The Sherpa are one of many ethnic Tibetan groups found throughout the Himalayas. Many Sherpas live in Nepal but they can also be found in China and India.
The Tibetan meaning of Sherpa can be derived from the two words that make up their name. Shar ཤར which means “east” and ba པ which means “people.”
Who Are The Sherpa?
Some Sherpa have made their livings as guides in the Himalayas, making the term synonymous for many who use the term to refer to these talented mountaineering guides. But not all Sherpa are mountaineering guides. So who are the Sherpa people? To understand this, let’s talk about language and geography.
The Sherpa have their own language, also known as Sherpa. In fact, this is the case for most of the distinct Tibetan groups throughout the Tibetan Plateau and greater Himalaya region. The three largest groups are:
- Amdo Tibetans
- Kham Tibetans
- Central Tibetans (also known as U-Tsang).
Culture, religion, and lifestyle are very similar across the various Tibetan groups. The key distinction between them all is language.
Geography and The Sherpa
The geography of the region is among the biggest contributing factors to language differences among Tibetan groups. The mountains are tall and the valleys are deep. Even with modern technology, it is difficult to traverse the roof of the world. This means communities often live in isolation which allowed for languages to become more localized and distinct and remain that way today.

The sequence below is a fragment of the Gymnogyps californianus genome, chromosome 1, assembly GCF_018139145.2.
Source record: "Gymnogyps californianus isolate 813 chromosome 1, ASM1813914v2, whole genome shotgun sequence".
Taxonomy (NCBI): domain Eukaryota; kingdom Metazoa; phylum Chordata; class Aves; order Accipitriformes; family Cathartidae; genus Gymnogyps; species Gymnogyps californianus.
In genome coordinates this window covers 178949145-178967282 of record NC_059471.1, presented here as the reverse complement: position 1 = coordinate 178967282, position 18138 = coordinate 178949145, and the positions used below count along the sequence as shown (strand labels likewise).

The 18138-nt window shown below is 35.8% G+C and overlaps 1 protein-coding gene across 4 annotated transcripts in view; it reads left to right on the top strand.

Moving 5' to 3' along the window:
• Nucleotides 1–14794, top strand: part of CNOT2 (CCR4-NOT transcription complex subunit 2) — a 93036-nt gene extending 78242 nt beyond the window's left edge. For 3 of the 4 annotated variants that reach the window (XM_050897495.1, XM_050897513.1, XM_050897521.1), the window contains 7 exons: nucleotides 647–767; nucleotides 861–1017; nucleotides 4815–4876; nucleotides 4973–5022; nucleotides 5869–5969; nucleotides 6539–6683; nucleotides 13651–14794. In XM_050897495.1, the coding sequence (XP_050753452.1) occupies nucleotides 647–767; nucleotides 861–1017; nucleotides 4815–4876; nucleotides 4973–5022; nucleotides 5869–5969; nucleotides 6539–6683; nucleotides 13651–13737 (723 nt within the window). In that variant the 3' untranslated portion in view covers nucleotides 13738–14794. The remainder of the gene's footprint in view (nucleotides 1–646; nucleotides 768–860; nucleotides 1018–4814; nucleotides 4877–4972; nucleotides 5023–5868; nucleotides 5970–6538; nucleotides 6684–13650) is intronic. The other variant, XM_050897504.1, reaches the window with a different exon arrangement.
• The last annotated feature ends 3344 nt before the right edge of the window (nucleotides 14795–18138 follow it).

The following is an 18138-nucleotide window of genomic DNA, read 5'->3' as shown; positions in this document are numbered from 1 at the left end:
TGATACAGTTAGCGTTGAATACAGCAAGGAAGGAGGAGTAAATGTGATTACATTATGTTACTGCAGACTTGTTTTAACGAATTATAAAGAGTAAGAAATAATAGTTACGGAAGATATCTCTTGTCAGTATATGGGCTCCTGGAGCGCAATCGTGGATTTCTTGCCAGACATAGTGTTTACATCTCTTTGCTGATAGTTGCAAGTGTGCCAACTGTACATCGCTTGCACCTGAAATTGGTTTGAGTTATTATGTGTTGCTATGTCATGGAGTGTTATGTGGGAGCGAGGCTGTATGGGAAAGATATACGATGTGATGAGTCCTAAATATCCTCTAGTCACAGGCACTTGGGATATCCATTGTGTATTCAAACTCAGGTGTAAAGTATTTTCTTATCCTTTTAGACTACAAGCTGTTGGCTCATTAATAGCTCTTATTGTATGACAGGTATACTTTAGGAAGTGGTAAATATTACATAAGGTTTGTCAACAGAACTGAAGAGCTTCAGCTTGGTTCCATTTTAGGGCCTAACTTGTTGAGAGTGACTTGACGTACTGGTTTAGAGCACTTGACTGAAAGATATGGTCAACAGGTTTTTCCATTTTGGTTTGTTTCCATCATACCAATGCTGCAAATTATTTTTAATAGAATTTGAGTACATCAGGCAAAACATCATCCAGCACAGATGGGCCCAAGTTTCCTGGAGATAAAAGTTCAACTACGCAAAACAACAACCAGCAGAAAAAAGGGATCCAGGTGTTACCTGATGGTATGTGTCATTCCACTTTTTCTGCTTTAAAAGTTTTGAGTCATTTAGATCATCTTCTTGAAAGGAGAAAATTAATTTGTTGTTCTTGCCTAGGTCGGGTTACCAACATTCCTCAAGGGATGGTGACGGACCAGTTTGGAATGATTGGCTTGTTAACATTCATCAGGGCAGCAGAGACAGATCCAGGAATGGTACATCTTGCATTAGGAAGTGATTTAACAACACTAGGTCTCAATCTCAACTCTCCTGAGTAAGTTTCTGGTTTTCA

Languages Across the Region
The most broadly spoken languages across the Tibetan Plateau are among nomads. The nomad dialect among the Amdo is one of the most broadly spoken of all the Tibetan languages. It is similar for the Kham nomads. In fact, Kham nomads and Amdo nomads can communicate with one another on basic topics. This is not true for many Tibetans. Their languages are mutually unintelligible to one another.
As one moves beyond the grassland regions that cover large stretches of the Tibetan Plateau and enter into the rugged mountain regions that line the eastern, southern, and western borders of the plateau, the Tibetan languages become more distinct. Ethnic groups identified by their language are more numerous in border areas between China, Nepal, India, and Bhutan. The Sherpa people, for example, number approximately 150,000 worldwide.
It’s Not About What You Do
People from Western nations often introduce themselves by what they do and this is often among early questions asked when meeting someone new. When traveling on the Tibetan Plateau or throughout the Himalayas, consider the people you encounter, not by what they do, but for who they are. Language can be one way to gain insight into who someone is.